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Lorelei Brings Outstanding Cocktails and Beer to Beloved Building

The owners of Hidden Harbor and Independent Brewing Company go Alpine for their first East Liberty location.

photos courtesy Lorelei


Few spaces in Pittsburgh pack as much recent night culture history as the ground level of 124 S. Highland Ave. and its adjoining spaces on Baum Boulevard in East Liberty.

From its days as the dancehall and music venue Shadow Lounge and performance art cafe, The Waffle House, to its nights filled with international cuisines from the to-go window of Conflict Kitchen or the craft cocktails of The Livermore, these rooms have been transporting patrons for years.

Now, bargoers have the chance to visit the Alps at Lorelei, a new concept from Pete Kurzweg and Adam Henry, the co-owners of Hidden Harbor and Independent Brewing Company.

Named for the rock formation on the Rhine and the fabled siren that lured sailors to their deaths with her beautiful song, the space has a timeless charm that invites you to sit and stay awhile. With large windows, high, detailed ceilings and a clean but warm vibe, the cocktail bar is perfect for a long chat or just watching East Liberty go by. The other side of the two-room space is a German beer hall with long communal tables, counter service and 14 (mostly German- and Czech-style) beers on tap. A traditional lambic service will soon join the menu options.


Henry and head bartender Cecil Usher, former beverage director of the Richard DeShantz Restaurant Group, have put together a cocktail program that focuses on alpine spirits and flavors from the shared mountainous regions of Germany, France and Northern Italy.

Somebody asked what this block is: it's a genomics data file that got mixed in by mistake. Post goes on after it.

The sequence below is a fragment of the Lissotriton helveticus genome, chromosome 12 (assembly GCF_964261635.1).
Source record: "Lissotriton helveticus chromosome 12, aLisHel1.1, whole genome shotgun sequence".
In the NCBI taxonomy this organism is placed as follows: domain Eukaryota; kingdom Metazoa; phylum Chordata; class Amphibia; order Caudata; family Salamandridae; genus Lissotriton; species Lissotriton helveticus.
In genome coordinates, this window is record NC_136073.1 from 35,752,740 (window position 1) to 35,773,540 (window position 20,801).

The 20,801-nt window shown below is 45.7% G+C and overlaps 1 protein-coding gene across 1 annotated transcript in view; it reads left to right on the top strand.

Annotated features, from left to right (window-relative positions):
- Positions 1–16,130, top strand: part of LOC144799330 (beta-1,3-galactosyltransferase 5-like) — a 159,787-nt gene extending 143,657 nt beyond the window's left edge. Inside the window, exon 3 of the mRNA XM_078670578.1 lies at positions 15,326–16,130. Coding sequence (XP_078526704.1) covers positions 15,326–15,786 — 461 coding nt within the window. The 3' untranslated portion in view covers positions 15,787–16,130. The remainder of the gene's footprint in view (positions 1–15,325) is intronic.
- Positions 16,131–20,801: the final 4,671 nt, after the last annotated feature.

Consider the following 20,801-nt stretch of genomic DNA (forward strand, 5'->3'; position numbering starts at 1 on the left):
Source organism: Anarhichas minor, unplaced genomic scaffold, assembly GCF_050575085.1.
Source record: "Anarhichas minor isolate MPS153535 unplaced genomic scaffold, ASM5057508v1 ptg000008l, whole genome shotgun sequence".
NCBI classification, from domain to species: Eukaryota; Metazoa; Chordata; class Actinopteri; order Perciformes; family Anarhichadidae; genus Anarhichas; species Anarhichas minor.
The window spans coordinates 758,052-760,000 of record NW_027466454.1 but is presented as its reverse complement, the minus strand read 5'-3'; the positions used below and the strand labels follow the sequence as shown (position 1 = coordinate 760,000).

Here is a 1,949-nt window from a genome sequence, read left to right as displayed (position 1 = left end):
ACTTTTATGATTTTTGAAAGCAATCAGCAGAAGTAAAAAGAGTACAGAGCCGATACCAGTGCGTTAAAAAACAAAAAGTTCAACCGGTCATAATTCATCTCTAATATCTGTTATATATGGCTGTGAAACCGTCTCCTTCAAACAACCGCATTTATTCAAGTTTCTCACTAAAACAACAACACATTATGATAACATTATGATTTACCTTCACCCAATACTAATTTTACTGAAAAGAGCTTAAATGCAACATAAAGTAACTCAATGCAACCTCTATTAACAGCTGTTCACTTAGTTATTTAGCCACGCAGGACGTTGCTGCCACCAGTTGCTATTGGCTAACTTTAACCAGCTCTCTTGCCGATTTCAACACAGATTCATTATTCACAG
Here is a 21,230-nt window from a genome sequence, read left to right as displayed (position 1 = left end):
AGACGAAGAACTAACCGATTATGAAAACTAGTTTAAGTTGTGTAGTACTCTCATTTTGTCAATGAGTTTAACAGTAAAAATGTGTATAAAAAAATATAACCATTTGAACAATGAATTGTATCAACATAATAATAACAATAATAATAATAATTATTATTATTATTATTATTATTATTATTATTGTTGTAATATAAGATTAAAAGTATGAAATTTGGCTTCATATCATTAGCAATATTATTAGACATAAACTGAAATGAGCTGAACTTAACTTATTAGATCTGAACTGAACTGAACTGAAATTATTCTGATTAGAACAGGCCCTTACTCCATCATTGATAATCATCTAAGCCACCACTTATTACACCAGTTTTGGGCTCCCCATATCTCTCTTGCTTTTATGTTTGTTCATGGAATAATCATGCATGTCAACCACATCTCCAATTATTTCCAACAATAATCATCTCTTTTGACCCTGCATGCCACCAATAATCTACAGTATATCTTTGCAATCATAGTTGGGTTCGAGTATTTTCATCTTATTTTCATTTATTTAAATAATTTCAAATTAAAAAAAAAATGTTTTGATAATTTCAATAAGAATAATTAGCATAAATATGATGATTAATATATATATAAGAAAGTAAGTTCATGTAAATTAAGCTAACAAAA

“You don’t see any whiskey on the bar really. What would typically take up a small part of your back bar; that’s what we’re highlighting,” says Usher.  

Northern Italian amari, german krauterlikors (herbal digestifs) and alpine riffs on classic cocktails feature heavily on the menu but without the pretension that one might expect. Popular so far are the Friesling (frozen riesling) and the Bear’s Knees, a take on the classic Bees Knees with Bärenjäger. Cult bar favorites such as the almond liqueur and ice cream dessert cocktail the Pink Squirrel also grace the list as well as the original and deliciously savory genever, rye and spiced Curry Haus cocktail, which pairs perfectly with the lamb hand pie from executive chef Jamilka Borges’ kitchen.


“We try to have something of everything in every style. We want to have products we believe in. Even if we don’t have exactly the spirit that you want, we’ll be able to give you something similar you’ll like,” says Usher.

Max Stein, head bartender at Hidden Harbor and certified sommelier, took charge of the wine list, pulling bottles from Alsace, Austria and Germany. German and Austrian whites are having a little heyday at the moment, and Lorelei provides a nice selection unique to any other bar in Pittsburgh.

Part of what sets Lorelei apart is its staff of Pittsburgh industry veterans such as Usher, Stein, Byron Nash, Elina Malkin, Jen Mulero and Lizzie Fistel.

“These are bartenders who have run their own bar programs, who have trained people. It’s a very pro, service-first kind of staff. It leaves us the time to be personable and walk people through things they might not be familiar with,” says Usher. 

124 S. Highland Ave., East Liberty; loreleipgh.com

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